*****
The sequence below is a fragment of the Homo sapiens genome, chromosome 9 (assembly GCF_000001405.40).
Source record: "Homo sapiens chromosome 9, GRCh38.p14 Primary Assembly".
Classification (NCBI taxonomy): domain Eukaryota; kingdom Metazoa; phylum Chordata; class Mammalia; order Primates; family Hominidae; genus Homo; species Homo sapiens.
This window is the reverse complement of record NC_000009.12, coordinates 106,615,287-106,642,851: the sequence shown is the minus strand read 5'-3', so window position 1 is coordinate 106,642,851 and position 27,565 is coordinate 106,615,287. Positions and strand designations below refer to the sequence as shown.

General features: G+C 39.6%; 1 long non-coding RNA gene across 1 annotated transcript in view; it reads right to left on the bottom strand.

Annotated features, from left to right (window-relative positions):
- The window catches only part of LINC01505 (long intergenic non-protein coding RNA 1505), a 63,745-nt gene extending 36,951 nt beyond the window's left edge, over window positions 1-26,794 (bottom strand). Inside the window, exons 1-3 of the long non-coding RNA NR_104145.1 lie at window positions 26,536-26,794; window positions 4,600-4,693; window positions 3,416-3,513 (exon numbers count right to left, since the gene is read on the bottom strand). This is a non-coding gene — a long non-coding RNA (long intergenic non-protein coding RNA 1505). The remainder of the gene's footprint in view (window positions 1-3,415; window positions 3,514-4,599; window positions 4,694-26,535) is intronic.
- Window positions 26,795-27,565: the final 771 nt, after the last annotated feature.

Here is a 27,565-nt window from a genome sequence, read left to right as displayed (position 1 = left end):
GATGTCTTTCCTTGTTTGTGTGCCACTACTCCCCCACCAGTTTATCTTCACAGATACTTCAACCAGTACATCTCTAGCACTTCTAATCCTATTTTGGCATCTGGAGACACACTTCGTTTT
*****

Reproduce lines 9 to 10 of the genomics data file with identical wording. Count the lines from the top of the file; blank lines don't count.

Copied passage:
Here is a 27,565-nt window from a genome sequence, read left to right as displayed (position 1 = left end):
GATGTCTTTCCTTGTTTGTGTGCCACTACTCCCCCACCAGTTTATCTTCACAGATACTTCAACCAGTACATCTCTAGCACTTCTAATCCTATTTTGGCATCTGGAGACACACTTCGTTTT